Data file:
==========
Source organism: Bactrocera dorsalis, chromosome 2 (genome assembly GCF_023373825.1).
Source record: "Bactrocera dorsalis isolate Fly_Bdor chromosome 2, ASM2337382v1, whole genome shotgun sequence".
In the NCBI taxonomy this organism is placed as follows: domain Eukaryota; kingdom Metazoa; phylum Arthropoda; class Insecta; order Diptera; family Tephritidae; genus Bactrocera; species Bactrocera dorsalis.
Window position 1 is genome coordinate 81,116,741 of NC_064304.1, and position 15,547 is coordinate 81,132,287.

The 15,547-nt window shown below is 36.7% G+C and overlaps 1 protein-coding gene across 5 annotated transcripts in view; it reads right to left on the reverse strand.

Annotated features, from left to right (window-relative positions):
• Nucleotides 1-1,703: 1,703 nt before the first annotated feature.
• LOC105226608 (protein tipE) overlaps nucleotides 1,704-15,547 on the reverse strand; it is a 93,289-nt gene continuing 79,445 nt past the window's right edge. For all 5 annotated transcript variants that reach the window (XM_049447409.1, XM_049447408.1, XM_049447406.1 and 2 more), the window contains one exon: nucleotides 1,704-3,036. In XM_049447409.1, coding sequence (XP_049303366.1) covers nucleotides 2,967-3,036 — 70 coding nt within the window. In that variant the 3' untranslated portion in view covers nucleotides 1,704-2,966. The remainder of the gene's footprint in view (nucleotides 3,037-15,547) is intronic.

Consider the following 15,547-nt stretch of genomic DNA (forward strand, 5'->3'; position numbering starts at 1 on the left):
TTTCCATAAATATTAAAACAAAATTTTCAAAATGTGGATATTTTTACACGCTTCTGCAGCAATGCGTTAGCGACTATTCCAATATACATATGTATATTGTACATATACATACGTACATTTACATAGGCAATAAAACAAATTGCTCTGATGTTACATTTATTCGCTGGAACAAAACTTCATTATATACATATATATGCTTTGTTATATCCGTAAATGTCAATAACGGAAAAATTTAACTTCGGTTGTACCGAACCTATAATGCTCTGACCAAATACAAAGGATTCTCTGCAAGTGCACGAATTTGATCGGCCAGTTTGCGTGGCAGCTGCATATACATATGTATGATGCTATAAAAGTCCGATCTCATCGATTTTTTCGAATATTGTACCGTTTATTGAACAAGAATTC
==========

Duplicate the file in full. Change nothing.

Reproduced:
Source organism: Bactrocera dorsalis, chromosome 2 (genome assembly GCF_023373825.1).
Source record: "Bactrocera dorsalis isolate Fly_Bdor chromosome 2, ASM2337382v1, whole genome shotgun sequence".
In the NCBI taxonomy this organism is placed as follows: domain Eukaryota; kingdom Metazoa; phylum Arthropoda; class Insecta; order Diptera; family Tephritidae; genus Bactrocera; species Bactrocera dorsalis.
Window position 1 is genome coordinate 81,116,741 of NC_064304.1, and position 15,547 is coordinate 81,132,287.

The 15,547-nt window shown below is 36.7% G+C and overlaps 1 protein-coding gene across 5 annotated transcripts in view; it reads right to left on the reverse strand.

Annotated features, from left to right (window-relative positions):
• Nucleotides 1-1,703: 1,703 nt before the first annotated feature.
• LOC105226608 (protein tipE) overlaps nucleotides 1,704-15,547 on the reverse strand; it is a 93,289-nt gene continuing 79,445 nt past the window's right edge. For all 5 annotated transcript variants that reach the window (XM_049447409.1, XM_049447408.1, XM_049447406.1 and 2 more), the window contains one exon: nucleotides 1,704-3,036. In XM_049447409.1, coding sequence (XP_049303366.1) covers nucleotides 2,967-3,036 — 70 coding nt within the window. In that variant the 3' untranslated portion in view covers nucleotides 1,704-2,966. The remainder of the gene's footprint in view (nucleotides 3,037-15,547) is intronic.

Consider the following 15,547-nt stretch of genomic DNA (forward strand, 5'->3'; position numbering starts at 1 on the left):
TTTCCATAAATATTAAAACAAAATTTTCAAAATGTGGATATTTTTACACGCTTCTGCAGCAATGCGTTAGCGACTATTCCAATATACATATGTATATTGTACATATACATACGTACATTTACATAGGCAATAAAACAAATTGCTCTGATGTTACATTTATTCGCTGGAACAAAACTTCATTATATACATATATATGCTTTGTTATATCCGTAAATGTCAATAACGGAAAAATTTAACTTCGGTTGTACCGAACCTATAATGCTCTGACCAAATACAAAGGATTCTCTGCAAGTGCACGAATTTGATCGGCCAGTTTGCGTGGCAGCTGCATATACATATGTATGATGCTATAAAAGTCCGATCTCATCGATTTTTTCGAATATTGTACCGTTTATTGAACAAGAATTC